Season to season, you're selecting the plays and formations that define your identity. You need to adapt to the style that fits your athletes best. You also need to game plan each week for how you're going to attack the opponent.
Then you're looking at how to call the plays during the game. Play selection throughout the game determines the outcome much more than the game planning you do on the weekends. The Winnisquam offense has that down, scoring three times as many points in the second half as they did in the first half during 2019.
Listen to this episode of The Football Coaching Podcast to find out the simple process Coach Snow uses to determine play selection. Tim shares exactly what he looks for to determine how his team will attack their opponents during the game.
This is a great look at how the Pistol Power Offense is a lot more than just running the ball, or even lining up in pistol! Check it out using the player below, or search for The Football Coaching Podcast wherever you listen to podcasts!
Every coach has been trying to figure out just what's going to happen with the 2020 football season. From state to state there seems to be just as much uncertainty today as there was 3 months ago.
This week's episode of The Football Coaching Podcast takes a look at the questions your coaching staff needs to address to get ready. This is not about what's going to happen. None of us really know what is going to happen with COVID-19. It's actually about preparing your football program for what could happen this season.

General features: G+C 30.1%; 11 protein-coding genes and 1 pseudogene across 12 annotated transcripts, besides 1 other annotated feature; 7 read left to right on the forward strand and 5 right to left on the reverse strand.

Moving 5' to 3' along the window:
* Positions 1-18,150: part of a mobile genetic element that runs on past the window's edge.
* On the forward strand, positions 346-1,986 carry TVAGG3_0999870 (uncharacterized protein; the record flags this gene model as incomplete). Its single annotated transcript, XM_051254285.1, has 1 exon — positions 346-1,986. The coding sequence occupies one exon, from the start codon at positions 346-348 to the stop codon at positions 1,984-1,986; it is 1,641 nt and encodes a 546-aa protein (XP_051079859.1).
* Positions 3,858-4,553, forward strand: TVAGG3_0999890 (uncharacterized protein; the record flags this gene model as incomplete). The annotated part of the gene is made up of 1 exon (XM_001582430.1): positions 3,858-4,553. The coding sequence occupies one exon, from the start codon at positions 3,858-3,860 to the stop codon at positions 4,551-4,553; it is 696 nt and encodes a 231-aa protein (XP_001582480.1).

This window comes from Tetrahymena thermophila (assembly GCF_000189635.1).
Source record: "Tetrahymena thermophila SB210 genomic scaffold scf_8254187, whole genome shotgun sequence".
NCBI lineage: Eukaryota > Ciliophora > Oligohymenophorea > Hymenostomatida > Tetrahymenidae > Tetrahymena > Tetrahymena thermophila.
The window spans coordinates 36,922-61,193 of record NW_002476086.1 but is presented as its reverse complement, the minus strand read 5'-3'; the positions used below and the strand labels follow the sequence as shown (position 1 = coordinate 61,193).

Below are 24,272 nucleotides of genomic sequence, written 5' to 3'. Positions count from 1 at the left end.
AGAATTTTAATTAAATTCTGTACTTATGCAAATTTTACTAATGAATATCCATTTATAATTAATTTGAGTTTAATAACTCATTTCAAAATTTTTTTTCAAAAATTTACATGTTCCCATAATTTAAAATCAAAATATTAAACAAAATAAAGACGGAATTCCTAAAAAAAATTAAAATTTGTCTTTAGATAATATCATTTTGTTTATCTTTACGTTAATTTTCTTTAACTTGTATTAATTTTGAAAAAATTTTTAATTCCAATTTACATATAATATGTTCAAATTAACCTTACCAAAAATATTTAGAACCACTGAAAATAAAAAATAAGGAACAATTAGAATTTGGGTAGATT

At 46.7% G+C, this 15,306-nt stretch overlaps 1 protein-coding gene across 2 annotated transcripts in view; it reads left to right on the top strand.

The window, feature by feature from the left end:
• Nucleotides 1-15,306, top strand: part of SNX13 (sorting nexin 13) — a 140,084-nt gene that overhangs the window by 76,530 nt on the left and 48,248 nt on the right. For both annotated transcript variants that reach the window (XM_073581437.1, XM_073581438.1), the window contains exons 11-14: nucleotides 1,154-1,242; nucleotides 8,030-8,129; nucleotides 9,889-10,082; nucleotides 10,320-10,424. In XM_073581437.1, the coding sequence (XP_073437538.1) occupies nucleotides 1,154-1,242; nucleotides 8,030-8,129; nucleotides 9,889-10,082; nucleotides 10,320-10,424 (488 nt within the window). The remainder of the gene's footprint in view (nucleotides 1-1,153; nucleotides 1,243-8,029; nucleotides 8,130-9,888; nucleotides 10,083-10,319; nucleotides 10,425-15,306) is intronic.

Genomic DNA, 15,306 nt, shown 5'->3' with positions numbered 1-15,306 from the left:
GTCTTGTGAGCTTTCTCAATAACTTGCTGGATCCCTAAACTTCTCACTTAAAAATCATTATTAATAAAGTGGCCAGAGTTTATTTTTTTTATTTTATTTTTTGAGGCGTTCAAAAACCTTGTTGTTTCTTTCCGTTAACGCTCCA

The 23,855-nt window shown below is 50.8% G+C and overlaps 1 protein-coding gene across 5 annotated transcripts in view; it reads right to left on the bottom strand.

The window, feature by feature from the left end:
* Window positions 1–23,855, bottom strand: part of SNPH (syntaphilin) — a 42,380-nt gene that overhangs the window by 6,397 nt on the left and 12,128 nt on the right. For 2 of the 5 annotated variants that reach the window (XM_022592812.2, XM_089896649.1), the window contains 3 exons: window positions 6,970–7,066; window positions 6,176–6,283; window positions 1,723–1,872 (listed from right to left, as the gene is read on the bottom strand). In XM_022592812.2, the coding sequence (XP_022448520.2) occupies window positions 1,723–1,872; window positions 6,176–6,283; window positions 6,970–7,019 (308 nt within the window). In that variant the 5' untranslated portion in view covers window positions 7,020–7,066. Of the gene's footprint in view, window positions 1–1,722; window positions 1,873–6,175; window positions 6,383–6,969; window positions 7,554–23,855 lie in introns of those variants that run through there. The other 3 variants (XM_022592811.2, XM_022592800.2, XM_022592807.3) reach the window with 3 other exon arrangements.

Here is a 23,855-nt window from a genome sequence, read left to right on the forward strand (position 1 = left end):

There are multiple possibilities. Things could turn out pretty good (at least from a football standpoint). It could turn out very bad. This is not about any scientific or political beliefs you hold personally. It's about being prepared for very real possibilities.
From state to state, we will all be dealing with different situations. We've already seen different plans within the same state, like California and Texas. To keep track of what's happening around the country, there's a state-by-state look here.
Many states are still on track to start on time, or within a week to two weeks of the planned starting time. None of that is official until teams actually start stepping onto the field. But even for those coaches that are getting back to practice as expected, there are a lot of issues to plan for. This episode addresses the issues you need to expect in the 2020 football season even when starting on time.
Then there are states with a longer delay planned. Anywhere from one to two months. Several of those plans include shortened seasons. You're already dealing with a shortened off-season as well. How much do you need to simplify your playbooks?
Other states have looked at flipping some spring sports with the fall season sports, or moving football entirely to the spring this year. Those longer delays can open up a whole new can of worms - like totally flipping the weather dynamic. Is it better to play in 100 degree weather when you're just starting, or fatigued from the season? I don't know that answer.
And then there's the elephant in the room. What about a situation where you don't even have a 2020 football season? Not in 2020. Not in Spring 2021. Not at all. Scary, but a very real situation. One that Spring 2020 sports already had to face.